Surveys have consistently shown that Oregonians would support a beer tax increase to pay for prevention and recovery programs.

The latest survey conducted this past February by Moore Information, Inc. found that 61 percent of Oregonians favor increasing the beer tax, while 65 percent oppose making significant cuts to substance abuse and treatment programs, even in light of the state’s budget woes.

“Beer’s Fair Share,” a coalition of supporters joining Oregon Partnership, has been educating legislators about the benefits of a beer tax increase.

Time Has Come for Hike in Oregon Beer Tax!

February 18, 2009

Beer Tax Hearing Monday, February 23rd

The time is now and long overdue for an Oregon beer tax! It’s been 32 years since there’s been an increase in one of the nation’s lowest taxes on beer.
Please come out and support HB 2461! The hearing by the House Revenue Committee will take place on Monday, February the 23rd from 8:00 am – 10:00 am.
 It is the only bill being heard!
The more than $300-million raised would fund addiction prevention, treatment and recovery – programs that have been slashed across the state with frightening results.

Click here to download talking points and hearing information on HB 2461.

Click here to download HB 2461.


Portland City Council Unanimously Approves City-Wide Drug Strategy

February 27, 2008

The Portland City Council today unanimously endorsed a sweeping blueprint for a five year, city-wide drug strategy designed to provide a “better life for all of Portland’s children and families, neighborhoods, and businesses.”

“The culture of tolerating drugs needs to change,” said Portland Mayor Tom Potter in touting the plan that he helped initiate.

The plan is designed to change the public’s knowledge and attitudes about the abuse of drugs and alcohol and would set the stage for taking direct action that would prevent substance abuse and change lives.

“It all begins with us,” said Patrick Donaldson, Chairman of CARSA (Community Action to Reduce Substance Abuse), who presented the strategy to the City Council, along with Judy Cushing, President/CEO of Oregon Partnership.  “Portland is passionate about taking on serious issues. And with this one, it’s all about including many diverse groups and community leaders.”

The strategy’s sectors of focus include drug prevention, treatment, law enforcement, public education, financial support and evaluation of impact.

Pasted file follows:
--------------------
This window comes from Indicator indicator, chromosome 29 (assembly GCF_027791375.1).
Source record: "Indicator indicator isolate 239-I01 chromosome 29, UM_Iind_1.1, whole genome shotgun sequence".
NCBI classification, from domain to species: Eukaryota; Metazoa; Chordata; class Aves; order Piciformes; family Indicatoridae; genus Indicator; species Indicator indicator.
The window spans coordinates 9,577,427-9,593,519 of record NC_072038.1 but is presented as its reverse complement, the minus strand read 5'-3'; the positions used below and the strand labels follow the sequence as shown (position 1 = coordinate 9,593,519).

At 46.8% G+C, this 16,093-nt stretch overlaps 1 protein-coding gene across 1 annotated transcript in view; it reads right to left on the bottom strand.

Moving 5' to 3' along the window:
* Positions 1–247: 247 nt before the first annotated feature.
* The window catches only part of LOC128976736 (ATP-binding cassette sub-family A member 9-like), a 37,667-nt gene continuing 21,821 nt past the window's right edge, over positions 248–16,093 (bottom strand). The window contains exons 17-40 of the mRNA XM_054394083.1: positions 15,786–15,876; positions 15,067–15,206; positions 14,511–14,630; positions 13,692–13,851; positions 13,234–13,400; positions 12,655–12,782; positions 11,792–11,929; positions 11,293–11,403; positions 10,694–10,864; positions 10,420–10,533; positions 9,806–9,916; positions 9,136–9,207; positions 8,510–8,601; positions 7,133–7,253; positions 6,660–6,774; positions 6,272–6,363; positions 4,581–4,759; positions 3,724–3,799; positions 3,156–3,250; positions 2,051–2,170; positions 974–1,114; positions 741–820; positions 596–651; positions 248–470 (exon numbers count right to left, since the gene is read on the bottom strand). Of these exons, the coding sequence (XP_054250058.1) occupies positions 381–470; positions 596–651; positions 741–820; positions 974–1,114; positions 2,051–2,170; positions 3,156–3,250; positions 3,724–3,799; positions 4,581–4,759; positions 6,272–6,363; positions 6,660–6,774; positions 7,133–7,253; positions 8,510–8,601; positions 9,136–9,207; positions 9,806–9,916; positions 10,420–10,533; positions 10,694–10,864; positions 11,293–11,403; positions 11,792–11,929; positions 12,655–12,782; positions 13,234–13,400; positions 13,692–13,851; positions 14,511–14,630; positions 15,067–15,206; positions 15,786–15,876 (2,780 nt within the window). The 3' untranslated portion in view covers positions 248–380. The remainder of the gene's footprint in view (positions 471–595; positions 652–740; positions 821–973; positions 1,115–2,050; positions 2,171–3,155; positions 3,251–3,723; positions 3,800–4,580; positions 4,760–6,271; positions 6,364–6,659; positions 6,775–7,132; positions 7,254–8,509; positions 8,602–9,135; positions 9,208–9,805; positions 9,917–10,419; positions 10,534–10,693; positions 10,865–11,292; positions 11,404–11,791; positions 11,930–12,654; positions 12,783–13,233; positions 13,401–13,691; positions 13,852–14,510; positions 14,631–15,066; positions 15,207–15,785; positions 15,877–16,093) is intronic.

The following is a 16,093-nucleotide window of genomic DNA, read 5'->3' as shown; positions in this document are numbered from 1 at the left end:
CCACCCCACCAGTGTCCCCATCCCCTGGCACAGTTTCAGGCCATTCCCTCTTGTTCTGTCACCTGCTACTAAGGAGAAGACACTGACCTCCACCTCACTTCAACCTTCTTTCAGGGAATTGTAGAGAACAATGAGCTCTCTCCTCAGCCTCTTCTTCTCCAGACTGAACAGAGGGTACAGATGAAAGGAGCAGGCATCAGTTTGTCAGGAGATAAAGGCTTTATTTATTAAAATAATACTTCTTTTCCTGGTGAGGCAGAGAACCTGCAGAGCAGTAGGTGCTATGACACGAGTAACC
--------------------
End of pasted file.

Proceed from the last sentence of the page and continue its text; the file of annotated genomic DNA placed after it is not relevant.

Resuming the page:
“We need to work with school officials to obtain the support necessary to implement effective and evidence-based drug prevention curriculum K-12,” said Cushing. “We need to change the social norms that accept the abuse of alcohol and other drugs.”

In October 2007, the City of Portland issued an RFP and selected Oregon Partnership to develop a city-wide drug strategy.

City Commissioners echoed Donaldson and Cushing by saying that more needs to be done to improve access to treatment services and to help those who want to enter treatment, but can’t afford it.

Click here to download a copy of the City-Wide Drug Strategy.

Congressional Hearing Should Lead to Better Prevention Efforts

February 14, 2008

Today’s Congressional hearing featuring Roger Clemens and his accuser, Brian McNamee on whether the star pitcher used steroids and human growth hormone (HGH) probably didn’t settle which one of the two is perjuring himself,  but it was one more high-profile chapter in the sordid story about illegal drugs in America.

Should Congress be spending its time on more pressing issues than whether Roger Clemens is telling the truth? Most would probably say yes, but the hearings serve as another vital wakeup call.

The more publicity the Mitchell Report receives and the more attention steroids in sports receives, the more hope there is that the health dangers of these substances come to the forefront in communities all over the country.

It even came up again and again during today’s hearing:  Children, parents, coaches and athletes must get educated about steroids and performance enhancing drugs.  It looks like baseball is finally taking action.  Now it’s up to all of us to start zeroing in on prevention.